The ability of tau to promote cell death in the presence of model Hirano bodies and/or AICD correlates most strongly with the propensity of tau to self-aggregate. Multiple studies show that FTDP-17 tau mutants vary widely in their ability to form PHFs and NFTs in vitro, in cell culture, and in vivo as well as the kinetics in which they form . Studies with recombinant tau obtained from bacteria showed that ΔK280(441tau) had a greater propensity to form paired helical filaments than P301L > G272V > R406W > 441WT with a faster kinetic speed . Tau mutants P301L and K18ΔK280 show the greatest tendency to aggregate , and potentiated the highest levels of cell death in the presence of model Hirano bodies. All tau mutants except for K18ΔK280 were incapable of inducing cell death alone consistent with previous reports [50, 54]. The ability of K18ΔK280 to cause cell death was attributed to the ability of this fragment to aggregate since mutation of hexapeptide motifs in tau essential for β-structure and aggregation reduced cell death and rescued neurodegeneration [55, 91]. Model Hirano bodies have no effect on cell death initiated by expression of exogenous K18ΔK280. Because this mutant is capable of initiating cell death on its own, it likely does not need model Hirano bodies to further aid its aggregation. Although little is known about the R5H tau mutation, R5L has been characterized in vitro with increased nucleation rate of aggregation and increased numbers of tau filaments , a trait shared with R5H . R406W tau does not robustly aggregate in vitro or in cell cultures [92–95]. In fact, R406W tau has been shown to be hypophosphorylated in resting cells compared to WT tau [93, 95], and hypophosphorylated when exposed to GSK3β in vitro. Thus, tau phosphorylation may be related to tau aggregation and cell death. The specific tau species responsible for potentiating cell death in our model is unknown, and more studies are needed to determine whether further tau modification and proteolytic processing contributes to cell death. In support of a relationship between aggregation and cell death, some FTDP-17 patients exhibit more aggressive symptoms than AD patients, coincident with robust tau pathology at an earlier age of onset (for review, see ).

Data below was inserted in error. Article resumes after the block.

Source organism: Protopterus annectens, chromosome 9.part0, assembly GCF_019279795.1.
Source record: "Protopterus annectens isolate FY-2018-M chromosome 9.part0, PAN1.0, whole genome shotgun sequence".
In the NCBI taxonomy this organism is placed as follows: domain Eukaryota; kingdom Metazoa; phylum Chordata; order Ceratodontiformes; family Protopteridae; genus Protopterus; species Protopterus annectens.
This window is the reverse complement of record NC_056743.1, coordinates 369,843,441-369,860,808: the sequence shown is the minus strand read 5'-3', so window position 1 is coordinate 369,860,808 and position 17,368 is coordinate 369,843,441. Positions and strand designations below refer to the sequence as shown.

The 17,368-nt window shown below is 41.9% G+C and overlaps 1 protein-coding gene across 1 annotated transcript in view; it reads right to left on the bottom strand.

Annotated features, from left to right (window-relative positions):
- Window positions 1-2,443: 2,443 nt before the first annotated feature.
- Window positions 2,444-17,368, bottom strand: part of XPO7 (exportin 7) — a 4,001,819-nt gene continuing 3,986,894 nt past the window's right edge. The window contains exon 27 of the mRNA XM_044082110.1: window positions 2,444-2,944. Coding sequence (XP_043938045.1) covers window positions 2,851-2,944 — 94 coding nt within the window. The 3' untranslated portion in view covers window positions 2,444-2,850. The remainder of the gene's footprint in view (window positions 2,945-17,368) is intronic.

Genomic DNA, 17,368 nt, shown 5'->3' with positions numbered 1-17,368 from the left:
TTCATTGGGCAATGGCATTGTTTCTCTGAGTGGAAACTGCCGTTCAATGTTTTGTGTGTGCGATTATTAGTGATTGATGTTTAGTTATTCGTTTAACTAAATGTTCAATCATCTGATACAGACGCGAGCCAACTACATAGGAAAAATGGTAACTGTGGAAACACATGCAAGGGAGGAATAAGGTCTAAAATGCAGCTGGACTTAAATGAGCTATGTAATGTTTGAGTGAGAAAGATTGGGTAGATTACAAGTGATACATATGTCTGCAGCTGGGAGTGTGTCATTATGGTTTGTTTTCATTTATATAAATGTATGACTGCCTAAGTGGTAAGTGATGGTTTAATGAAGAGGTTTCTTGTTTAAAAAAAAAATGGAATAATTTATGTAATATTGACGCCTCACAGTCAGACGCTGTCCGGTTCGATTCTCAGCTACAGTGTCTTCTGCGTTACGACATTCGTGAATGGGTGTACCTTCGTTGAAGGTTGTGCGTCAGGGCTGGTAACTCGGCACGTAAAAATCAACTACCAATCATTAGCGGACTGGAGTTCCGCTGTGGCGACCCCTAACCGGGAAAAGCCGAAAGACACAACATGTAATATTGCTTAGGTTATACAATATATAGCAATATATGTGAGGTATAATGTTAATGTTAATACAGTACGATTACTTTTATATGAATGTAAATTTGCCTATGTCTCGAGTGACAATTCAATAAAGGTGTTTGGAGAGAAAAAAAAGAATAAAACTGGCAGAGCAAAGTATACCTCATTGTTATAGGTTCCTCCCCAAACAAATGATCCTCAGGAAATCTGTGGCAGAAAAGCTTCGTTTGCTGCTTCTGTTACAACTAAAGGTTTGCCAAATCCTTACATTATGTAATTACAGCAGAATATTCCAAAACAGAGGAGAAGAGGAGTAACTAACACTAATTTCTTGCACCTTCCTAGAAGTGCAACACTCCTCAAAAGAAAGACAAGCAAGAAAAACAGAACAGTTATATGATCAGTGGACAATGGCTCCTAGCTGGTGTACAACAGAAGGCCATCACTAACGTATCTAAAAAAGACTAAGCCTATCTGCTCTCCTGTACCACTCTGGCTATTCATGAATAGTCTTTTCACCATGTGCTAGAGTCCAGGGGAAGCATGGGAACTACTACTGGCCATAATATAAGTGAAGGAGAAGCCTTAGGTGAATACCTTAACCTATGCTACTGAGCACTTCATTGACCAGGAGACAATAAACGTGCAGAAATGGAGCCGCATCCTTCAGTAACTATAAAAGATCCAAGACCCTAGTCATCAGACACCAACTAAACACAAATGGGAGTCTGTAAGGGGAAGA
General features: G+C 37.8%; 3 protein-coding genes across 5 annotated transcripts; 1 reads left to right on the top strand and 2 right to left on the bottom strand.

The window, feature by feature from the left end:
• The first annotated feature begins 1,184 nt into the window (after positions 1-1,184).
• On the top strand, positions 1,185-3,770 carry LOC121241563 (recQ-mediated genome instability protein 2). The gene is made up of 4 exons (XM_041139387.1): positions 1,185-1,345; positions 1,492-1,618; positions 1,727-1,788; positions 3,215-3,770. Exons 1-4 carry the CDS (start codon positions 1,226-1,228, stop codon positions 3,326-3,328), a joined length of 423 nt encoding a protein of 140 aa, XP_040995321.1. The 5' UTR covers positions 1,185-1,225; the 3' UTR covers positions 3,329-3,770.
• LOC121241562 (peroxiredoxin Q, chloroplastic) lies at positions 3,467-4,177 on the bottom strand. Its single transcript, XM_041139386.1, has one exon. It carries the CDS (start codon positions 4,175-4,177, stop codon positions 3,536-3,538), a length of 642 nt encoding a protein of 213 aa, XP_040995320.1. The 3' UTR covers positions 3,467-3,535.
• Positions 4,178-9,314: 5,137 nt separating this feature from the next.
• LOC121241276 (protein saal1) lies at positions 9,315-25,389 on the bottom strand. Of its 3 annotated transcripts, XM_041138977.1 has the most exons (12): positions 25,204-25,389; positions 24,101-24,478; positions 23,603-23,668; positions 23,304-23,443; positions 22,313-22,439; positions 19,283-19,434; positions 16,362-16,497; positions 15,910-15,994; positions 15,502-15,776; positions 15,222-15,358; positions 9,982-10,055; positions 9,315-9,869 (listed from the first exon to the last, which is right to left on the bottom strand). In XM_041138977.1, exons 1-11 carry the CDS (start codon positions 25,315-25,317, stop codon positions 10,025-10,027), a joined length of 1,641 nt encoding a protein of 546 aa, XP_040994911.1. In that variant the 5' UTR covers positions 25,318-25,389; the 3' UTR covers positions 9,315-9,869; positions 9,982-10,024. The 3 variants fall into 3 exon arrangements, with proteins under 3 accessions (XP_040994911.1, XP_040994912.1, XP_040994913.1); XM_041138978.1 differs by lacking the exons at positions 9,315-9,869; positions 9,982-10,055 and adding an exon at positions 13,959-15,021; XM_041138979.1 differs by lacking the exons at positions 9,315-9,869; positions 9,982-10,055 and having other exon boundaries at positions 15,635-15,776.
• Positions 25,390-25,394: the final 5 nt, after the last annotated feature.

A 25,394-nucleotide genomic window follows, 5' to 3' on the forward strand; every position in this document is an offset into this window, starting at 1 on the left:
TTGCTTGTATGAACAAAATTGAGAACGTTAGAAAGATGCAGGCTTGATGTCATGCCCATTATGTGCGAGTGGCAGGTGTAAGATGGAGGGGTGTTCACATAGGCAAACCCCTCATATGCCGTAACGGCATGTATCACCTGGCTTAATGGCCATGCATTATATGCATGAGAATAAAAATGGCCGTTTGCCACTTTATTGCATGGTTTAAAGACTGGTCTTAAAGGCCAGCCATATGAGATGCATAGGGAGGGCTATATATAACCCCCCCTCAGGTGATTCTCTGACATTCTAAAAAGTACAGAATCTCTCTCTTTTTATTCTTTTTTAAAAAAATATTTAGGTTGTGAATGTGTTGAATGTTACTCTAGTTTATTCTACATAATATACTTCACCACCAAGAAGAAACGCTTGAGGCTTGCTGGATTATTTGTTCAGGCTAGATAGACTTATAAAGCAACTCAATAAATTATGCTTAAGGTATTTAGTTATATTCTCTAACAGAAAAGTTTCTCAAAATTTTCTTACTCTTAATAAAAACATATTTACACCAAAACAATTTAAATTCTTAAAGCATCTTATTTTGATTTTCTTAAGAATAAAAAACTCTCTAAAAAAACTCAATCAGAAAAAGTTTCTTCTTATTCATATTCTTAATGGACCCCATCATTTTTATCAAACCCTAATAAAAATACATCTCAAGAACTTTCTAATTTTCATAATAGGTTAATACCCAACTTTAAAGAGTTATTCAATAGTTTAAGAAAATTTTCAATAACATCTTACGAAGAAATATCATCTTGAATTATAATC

A possible mechanism for the interaction of model Hirano bodies and tau is that model Hirano bodies increase the local concentration of tau through a direct or indirect interaction. All the full-length tau proteins bound F-actin in our study and all tau proteins with the exception of 352PHP were enriched with model Hirano bodies (Figures 3 and 7). While tau binds with a lower affinity to actin than microtubules, the concentration of F-actin in a Hirano body could be 360–600 μM based on the actin concentration in F-actin solutions bundled by the Dictyostelium 34 kDa actin bundling protein . The high local concentration of F-actin in a model Hirano body could compensate for weak tau binding. Phosphorylation, aggregation, or other protein modifications could become more favorable due to the high local concentration. Tau mutants most prone to aggregation then initiate cell death. Previous studies with recombinant tau induced to aggregate by the presence of heparin showed that both P301L and G272V aggregated faster and to a greater extent than R406W or 441WT . The truncated K18ΔK280 aggregated exceptionally quickly in contrast to K18. Model Hirano bodies were not able to protect against cell death in the presence of these aggregation-prone tau mutants alone or in addition to AICD. In contrast, WT tau isoforms and tau mutants R406W and R5H did not cause cell death in the presence of model Hirano bodies, and model Hirano bodies were able to protect from cell death induced by these tau mutants in the presence of AICD. These forms of tau were slower to aggregate and did so to a smaller extent than P301L, G272V, or K18ΔK280 .
AICD and tau